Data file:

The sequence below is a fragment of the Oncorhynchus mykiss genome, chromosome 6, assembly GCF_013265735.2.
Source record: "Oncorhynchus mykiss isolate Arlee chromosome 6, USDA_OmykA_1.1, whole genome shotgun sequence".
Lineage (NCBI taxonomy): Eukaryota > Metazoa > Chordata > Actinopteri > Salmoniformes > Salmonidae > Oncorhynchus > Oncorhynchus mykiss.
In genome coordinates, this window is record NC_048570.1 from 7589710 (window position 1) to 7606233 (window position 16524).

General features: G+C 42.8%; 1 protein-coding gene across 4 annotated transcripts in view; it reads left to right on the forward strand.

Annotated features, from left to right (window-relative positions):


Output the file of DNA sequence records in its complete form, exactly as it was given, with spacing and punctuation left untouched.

The sequence below is a fragment of the Oncorhynchus mykiss genome, chromosome 6, assembly GCF_013265735.2.
Source record: "Oncorhynchus mykiss isolate Arlee chromosome 6, USDA_OmykA_1.1, whole genome shotgun sequence".
Lineage (NCBI taxonomy): Eukaryota > Metazoa > Chordata > Actinopteri > Salmoniformes > Salmonidae > Oncorhynchus > Oncorhynchus mykiss.
In genome coordinates, this window is record NC_048570.1 from 7589710 (window position 1) to 7606233 (window position 16524).

General features: G+C 42.8%; 1 protein-coding gene across 4 annotated transcripts in view; it reads left to right on the forward strand.

Annotated features, from left to right (window-relative positions):